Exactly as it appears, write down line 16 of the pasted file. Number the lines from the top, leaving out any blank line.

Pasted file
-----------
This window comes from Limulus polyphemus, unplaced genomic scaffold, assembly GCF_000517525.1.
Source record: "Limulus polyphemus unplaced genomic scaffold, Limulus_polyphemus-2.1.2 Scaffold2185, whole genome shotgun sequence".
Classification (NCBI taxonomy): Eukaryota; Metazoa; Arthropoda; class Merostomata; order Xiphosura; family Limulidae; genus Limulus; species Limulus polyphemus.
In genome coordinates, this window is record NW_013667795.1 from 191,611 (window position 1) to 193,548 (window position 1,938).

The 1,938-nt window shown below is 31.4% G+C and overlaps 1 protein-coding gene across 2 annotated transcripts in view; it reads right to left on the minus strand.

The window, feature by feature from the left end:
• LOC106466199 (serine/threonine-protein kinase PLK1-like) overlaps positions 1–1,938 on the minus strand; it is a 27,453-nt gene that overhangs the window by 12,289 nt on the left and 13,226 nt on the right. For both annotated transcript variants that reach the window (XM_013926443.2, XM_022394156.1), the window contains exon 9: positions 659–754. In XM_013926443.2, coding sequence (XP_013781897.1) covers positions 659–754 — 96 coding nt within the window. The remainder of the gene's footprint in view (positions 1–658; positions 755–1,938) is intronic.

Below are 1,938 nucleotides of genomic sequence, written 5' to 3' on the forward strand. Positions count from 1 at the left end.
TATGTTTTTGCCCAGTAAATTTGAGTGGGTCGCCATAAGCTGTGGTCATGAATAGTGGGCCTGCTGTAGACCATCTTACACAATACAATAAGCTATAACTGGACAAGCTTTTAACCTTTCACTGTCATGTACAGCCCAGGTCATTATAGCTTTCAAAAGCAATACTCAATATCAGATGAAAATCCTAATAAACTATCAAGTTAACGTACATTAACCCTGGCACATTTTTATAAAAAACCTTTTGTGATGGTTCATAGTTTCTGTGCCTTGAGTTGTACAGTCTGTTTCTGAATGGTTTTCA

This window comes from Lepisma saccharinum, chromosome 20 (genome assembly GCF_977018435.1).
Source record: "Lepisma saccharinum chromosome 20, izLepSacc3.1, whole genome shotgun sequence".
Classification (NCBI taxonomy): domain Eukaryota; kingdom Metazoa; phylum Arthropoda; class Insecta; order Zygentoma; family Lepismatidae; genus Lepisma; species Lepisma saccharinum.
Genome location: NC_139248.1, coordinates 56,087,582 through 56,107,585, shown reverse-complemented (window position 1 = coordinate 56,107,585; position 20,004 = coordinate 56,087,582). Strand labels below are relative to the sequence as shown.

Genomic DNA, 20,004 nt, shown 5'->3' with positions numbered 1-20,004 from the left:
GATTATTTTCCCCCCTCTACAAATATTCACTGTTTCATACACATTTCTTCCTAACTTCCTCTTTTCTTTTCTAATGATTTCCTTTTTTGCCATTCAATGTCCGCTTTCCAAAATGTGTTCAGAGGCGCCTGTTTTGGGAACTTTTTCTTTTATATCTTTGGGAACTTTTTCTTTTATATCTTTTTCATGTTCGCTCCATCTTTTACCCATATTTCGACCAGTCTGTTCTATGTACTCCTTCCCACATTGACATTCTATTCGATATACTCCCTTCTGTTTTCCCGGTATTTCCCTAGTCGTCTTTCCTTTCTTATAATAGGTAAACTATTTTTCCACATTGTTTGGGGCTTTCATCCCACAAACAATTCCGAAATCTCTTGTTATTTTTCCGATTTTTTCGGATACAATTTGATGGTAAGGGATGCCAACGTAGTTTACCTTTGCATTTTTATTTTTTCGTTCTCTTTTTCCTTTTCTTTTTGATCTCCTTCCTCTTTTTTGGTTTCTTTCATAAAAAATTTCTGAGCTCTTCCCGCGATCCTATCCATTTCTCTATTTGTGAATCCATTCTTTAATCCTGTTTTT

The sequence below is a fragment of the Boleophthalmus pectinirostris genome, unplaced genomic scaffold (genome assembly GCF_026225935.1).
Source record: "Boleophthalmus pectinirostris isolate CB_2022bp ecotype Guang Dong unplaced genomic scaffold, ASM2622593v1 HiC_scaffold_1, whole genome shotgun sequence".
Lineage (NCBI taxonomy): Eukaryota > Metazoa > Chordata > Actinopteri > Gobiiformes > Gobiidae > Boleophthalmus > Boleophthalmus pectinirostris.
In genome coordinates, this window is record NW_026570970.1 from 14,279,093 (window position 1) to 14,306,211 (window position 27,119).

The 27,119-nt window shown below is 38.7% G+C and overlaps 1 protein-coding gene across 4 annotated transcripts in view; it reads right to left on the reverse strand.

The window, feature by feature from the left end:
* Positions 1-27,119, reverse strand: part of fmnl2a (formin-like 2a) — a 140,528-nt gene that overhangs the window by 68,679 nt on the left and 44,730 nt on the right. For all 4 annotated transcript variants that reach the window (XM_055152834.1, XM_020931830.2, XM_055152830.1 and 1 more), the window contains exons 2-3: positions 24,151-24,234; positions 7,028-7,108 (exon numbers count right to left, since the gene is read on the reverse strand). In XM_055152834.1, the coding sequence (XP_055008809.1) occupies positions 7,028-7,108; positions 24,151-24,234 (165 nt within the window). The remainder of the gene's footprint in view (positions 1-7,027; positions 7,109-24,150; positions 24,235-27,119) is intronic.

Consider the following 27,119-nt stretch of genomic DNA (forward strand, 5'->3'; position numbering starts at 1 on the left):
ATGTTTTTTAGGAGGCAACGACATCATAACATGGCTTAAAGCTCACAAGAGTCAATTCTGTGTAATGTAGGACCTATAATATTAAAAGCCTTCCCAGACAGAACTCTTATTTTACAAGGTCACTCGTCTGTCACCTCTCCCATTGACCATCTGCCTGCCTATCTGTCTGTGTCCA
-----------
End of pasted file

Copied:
The sequence below is a fragment of the Boleophthalmus pectinirostris genome, unplaced genomic scaffold (genome assembly GCF_026225935.1).